UK’s pound en­dures one of its worst days

Daily Local News (West Chester, PA) - - MARKETPLACE - By Pan Pylas and Kelvin Chan

LON­DON >> The Bri­tish pound en­dured one of its big­gest falls ever on Fri­day — with some in the mar­kets blam­ing trad­ing ro­bots or a fatfin­gered typo for send­ing the cur­rency down a pre­cip­i­tous 6 per­cent in just a cou­ple of min­utes.

For one of the world’s ma­jor cur­ren­cies, which is held as a re­serve by coun­tries around the world, that’s a huge move, matched only by the pound’s fall in the wake of dra­matic events like Bri­tain’s June 23 vote to leave the Euro­pean Union.

Early Fri­day dur­ing Asian hours, the pound tum­bled from $1.2600 to as low as $1.1789 in the space of two min­utes, ac­cord­ing to fi­nan­cial data provider Fact­Set. It re­cov­ered since that clif­flike fall to trade at $1.24 later Fri­day. Still, that’s a level the cur­rency hasn’t seen since 1985 and way down on where it started the week, just be­low $1.30.

The crash oc­curred dur­ing a “twi­light pe­riod” in the mar­kets — af­ter the close in the U.S. and just as Asian traders were start­ing their day. That means the vol­ume of trad­ing was likely lower than usual, when rel­a­tively smaller trades can have an out­size im­pact.

Var­i­ous rea­sons have been cited for the drama in­volv­ing one of the world’s old­est cur­ren­cies. Some say a trader made a “fat fin­ger” mis­take while typ­ing in a mar­ket or­der. Oth­ers say it could have been an au­to­mated trad­ing al­go­rithm that makes de­ci­sions based on news web­sites or so­cial me­dia, or com­ments by France’s pres­i­dent, Fran­cois Hol­lande, who said Bri­tain should pay for its de­ci­sion to leave the 28-na­tion EU.

It could be com­bi­na­tion of them all — the Bank of Eng­land is in­ves­ti­gat­ing.

“In­ves­ti­ga­tions are un­der­way but a sin­gle rea­son may never be iden­ti­fied for last night’s ‘flash crash’’’, said Mike van Dulken, Head of Re­search at Ac­cendo Mar­kets.

The move trig­gered re­minders of the “flash crash” that the Dow Jones in­dex in New York suf­fered on May 6, 2010, when it dropped 1,000 or so points in a mat­ter of min­utes. Sev­eral po­ten­tial causes have been cited for that crash. One in­volves a Bri­tish fi­nan­cial trader op­er­at­ing from his par­ent’s home in west Lon­don — Navin­der Singh Sarao, the so-called “Hound of Houn­slow,” who is still fight­ing ex­tra­di­tion charges to face trial in the United States for fraud and ma­nip­u­lat­ing the mar­ket. Sarao de­nies any wrong­do­ing.

The dif­fer­ence with that Dow de­scent is that the pound is al­ready in the dol­drums, post­ing a se­ries of new 31-year lows against the dol­lar this week as traders fret over the un­cer­tainty sur­round­ing Brexit, the Bri­tish de­par­ture from the EU. Although the Bri­tish econ­omy has held up bet­ter than ex­pected in the im­me­di­ate af­ter­math of the “leave” vote, there are great long-term un­cer­tain­ties sur­round­ing the Bri­tish econ­omy.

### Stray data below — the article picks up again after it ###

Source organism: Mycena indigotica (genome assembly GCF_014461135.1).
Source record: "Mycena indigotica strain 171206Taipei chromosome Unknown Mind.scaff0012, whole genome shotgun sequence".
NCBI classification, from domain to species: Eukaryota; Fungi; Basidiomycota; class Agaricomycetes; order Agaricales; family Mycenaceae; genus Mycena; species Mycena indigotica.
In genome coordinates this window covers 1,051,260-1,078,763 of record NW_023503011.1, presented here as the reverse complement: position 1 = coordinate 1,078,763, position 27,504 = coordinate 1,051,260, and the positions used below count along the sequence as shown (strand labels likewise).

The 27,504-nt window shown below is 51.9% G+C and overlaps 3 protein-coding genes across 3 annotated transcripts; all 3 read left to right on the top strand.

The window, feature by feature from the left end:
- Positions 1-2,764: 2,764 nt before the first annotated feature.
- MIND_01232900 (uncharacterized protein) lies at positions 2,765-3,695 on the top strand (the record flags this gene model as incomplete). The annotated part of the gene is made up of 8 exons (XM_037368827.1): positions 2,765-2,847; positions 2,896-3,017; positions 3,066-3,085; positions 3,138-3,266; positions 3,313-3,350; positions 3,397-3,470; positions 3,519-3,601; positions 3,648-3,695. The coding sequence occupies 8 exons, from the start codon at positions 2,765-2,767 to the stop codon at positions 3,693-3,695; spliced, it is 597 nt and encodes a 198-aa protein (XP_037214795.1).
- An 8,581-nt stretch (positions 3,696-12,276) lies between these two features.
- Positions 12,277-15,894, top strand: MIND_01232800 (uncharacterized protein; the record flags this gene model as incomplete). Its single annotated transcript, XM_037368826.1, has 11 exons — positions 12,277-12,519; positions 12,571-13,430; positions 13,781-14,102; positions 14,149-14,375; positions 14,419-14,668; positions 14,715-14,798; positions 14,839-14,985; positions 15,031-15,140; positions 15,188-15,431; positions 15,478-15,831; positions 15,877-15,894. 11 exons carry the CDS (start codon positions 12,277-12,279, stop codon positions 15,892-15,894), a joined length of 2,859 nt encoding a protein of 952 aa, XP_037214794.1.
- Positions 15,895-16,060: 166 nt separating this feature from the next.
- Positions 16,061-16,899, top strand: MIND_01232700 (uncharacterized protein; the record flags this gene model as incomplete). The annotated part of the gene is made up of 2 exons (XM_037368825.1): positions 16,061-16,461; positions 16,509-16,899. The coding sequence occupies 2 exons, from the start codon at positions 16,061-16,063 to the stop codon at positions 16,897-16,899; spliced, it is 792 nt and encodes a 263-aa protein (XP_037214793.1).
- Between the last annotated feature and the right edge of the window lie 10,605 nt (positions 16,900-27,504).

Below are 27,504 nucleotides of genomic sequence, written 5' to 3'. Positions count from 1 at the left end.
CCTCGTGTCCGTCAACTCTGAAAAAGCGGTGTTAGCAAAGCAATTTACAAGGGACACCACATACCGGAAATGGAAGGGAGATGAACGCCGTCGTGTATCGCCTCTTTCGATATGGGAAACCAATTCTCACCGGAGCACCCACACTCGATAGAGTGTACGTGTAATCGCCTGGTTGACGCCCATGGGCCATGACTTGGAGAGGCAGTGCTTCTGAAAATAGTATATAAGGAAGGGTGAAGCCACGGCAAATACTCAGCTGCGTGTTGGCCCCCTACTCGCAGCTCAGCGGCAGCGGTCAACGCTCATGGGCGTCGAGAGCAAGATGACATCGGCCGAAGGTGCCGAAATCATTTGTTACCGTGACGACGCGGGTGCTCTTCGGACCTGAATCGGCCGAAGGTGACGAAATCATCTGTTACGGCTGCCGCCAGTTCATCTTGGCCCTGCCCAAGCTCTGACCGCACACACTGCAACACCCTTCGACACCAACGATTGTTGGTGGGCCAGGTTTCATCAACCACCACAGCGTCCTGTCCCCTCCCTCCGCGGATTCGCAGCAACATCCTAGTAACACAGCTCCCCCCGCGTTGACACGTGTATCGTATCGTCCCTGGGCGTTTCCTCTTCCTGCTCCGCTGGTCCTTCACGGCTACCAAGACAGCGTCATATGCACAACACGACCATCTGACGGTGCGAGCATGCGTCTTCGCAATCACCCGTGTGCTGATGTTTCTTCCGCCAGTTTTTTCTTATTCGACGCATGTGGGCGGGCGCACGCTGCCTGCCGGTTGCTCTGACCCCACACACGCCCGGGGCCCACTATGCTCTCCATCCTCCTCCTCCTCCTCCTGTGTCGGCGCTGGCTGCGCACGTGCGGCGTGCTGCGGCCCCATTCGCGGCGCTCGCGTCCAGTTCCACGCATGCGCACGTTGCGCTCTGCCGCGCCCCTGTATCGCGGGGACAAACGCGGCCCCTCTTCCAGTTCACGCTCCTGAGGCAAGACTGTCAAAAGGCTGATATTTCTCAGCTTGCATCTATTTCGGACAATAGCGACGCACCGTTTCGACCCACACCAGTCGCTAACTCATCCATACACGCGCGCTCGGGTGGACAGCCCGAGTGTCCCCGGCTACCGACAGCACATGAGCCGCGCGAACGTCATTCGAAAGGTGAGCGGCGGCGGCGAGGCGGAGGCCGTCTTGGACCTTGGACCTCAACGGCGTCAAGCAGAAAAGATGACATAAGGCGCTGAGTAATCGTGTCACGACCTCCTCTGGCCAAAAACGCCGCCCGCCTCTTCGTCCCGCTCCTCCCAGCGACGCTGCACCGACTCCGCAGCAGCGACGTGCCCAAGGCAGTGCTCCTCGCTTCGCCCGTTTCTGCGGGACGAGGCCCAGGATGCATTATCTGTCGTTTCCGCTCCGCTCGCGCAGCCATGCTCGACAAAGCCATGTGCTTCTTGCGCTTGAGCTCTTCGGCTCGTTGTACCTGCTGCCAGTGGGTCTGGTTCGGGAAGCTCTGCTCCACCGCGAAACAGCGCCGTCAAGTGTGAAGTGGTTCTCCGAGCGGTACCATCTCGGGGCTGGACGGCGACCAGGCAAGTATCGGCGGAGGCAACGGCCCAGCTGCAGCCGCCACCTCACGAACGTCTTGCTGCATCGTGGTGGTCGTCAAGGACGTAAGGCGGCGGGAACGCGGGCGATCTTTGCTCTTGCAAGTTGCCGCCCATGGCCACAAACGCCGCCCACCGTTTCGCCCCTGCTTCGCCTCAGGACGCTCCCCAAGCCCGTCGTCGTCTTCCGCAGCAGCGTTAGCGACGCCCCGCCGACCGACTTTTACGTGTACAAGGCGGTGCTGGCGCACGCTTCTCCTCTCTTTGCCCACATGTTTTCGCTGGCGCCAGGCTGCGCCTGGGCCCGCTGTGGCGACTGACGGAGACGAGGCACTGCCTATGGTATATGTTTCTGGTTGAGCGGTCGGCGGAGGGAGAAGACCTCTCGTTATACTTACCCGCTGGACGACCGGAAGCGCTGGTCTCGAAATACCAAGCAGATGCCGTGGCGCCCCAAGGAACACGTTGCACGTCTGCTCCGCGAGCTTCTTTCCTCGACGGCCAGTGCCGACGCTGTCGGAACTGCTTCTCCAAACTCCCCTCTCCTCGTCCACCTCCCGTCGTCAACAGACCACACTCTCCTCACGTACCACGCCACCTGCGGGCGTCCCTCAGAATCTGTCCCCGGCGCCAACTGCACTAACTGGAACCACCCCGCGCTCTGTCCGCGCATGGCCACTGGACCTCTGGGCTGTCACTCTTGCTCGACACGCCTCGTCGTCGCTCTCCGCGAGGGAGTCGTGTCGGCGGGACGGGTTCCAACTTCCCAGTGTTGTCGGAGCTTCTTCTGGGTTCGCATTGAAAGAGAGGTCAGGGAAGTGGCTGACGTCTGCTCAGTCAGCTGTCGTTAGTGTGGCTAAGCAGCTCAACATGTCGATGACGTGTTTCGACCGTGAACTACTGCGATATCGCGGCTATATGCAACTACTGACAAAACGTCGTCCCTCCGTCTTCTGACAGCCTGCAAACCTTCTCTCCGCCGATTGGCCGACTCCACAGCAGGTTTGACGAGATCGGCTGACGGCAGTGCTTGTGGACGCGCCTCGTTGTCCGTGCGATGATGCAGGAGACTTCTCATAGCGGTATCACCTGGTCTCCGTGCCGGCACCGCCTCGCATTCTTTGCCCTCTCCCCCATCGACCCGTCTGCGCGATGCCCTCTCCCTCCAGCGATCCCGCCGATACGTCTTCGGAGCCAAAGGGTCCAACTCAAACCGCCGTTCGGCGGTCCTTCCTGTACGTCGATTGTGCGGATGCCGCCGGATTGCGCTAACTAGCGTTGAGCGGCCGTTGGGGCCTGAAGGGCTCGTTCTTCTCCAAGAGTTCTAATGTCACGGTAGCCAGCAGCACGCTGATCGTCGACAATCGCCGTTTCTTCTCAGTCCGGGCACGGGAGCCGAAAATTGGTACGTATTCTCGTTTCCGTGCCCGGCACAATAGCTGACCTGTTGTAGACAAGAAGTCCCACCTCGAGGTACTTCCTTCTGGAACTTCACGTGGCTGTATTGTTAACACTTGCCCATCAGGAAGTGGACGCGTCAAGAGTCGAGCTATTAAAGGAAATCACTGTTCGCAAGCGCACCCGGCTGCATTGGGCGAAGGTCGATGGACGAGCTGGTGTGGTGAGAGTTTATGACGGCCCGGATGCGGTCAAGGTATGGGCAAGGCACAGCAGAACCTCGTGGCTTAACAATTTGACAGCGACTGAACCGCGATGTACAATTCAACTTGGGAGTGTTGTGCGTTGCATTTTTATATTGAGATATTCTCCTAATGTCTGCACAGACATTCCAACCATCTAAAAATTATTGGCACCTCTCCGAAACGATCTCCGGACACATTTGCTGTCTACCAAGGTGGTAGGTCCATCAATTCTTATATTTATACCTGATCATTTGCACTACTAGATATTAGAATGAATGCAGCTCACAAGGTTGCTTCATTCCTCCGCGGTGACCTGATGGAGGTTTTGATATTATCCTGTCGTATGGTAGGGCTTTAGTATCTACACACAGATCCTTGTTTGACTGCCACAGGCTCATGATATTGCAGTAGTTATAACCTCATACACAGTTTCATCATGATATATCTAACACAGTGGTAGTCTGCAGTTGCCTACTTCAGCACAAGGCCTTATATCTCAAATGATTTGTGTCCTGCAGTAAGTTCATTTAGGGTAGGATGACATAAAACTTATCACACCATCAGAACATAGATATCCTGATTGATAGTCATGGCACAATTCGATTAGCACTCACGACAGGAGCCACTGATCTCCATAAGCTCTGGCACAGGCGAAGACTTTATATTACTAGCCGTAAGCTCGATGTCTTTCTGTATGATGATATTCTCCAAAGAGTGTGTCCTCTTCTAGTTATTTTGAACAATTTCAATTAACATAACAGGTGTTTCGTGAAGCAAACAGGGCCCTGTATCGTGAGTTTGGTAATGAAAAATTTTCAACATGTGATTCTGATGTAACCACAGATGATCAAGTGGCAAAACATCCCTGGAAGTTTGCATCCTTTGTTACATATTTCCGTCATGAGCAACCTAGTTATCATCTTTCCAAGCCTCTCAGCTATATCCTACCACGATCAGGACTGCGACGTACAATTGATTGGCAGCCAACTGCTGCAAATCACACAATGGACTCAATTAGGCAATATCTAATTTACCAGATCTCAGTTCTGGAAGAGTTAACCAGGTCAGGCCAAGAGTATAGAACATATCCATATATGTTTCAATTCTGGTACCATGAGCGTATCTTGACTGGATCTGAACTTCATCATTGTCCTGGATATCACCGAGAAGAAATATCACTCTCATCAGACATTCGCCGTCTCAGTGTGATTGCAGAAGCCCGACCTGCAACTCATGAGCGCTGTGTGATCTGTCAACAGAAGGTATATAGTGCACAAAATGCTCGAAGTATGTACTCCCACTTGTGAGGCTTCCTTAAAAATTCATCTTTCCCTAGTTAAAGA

The main worry in the cur­rency mar­kets cen­ters on what a clean Bri­tish break from the EU, which is look­ing like the pre­ferred op­tion of new Prime Min­is­ter Theresa May, would look like.

May this week said she would in­voke by the end of March Ar­ti­cle 50 of the EU treaty, the mech­a­nism by which two years of talks on Bri­tain’s exit of­fi­cially com­mence. She also ap­peared to sig­nal that her govern­ment would pri­or­i­tize con­trols on im­mi­gra­tion over ac­cess to the Euro­pean sin­gle mar­ket, an ap­proach in­for­mally called a “hard Brexit.”

The im­pact of leav­ing Europe’s sin­gle mar­ket could be felt far and wide in Bri­tain. Lon­don’s pre­em­i­nent fi­nan­cial ser­vices com­pa­nies would lose au­to­matic ac­cess to op­er­ate in the other EU coun­tries. And for­eign firms like car­maker Nis­san could halt in­vest­ments or even aban­don their Bri­tish bases in fa­vor of new ones within the Euro­pean sin­gle mar­ket.

Jane Fo­ley, se­nior cur­rency strate­gist at Rabobank In­ter­na­tional, said the heart of the pound’s prob­lems, re­gard­less of fat fin­gers or ro­botic trad­ing, is con­cern over this “hard Brexit” ap­proach. She said the out­look for in­vest­ment “looks likely to sour” if the coun­try is out of the sin­gle mar­ket.

“Since the U.K. runs a sig­nif­i­cant cur­rent ac­count deficit — 5.3 per­cent of GDP in 2015 — the pound is heav­ily ex­posed to down­side risk on a drop in in­vest­ment flow,” she said.

His­tory shows that Bri­tish gov­ern­ments have often changed tack due to sharp move­ments in the cur­rency mar­kets. In 1992, the Bri­tish pound suf­fered sim­i­larly dra­matic losses as it crashed out of a fixed ex­change-rate sys­tem that was then op­er­at­ing in Europe. The govern­ment then aban­doned the Ex­change Rate Mech­a­nism and ploughed a new eco­nomic path.

Bri­tain has a float­ing cur­rency now, so the im­pact on the coun­try isn’t as acute — a drop in the pound helps some parts of the econ­omy, like ex­porters. But if the pound falls much fur­ther, say to­ward a 1-to-1 value with the euro or the dol­lar, then the pres­sure may turn more acute on Bri­tain’s Con­ser­va­tive govern­ment.

Fri­day’s tem­po­rary crash has prob­a­bly added to wor­ries over the cur­rency and that could prompt fur­ther selling in the days and weeks ahead, re­gard­less of what the un­der­ly­ing Bri­tish eco­nomic data sug­gests.

“The pound push­ing ‘on an open door’ looks like a pa­thet­i­cally weak de­scrip­tion of a house that has lost its foun­da­tions,” said Alan Ruskin, a se­nior for­eign ex­change strate­gist at Deutsche Bank.

Ruskin added it is “far from clear that the slump is nearly over, now that the fi­nan­cial mar­kets have laid out a chal­lenge to the U.K.’s lead­er­ship on their lat­est ‘vi­sion’ of Brexit.”

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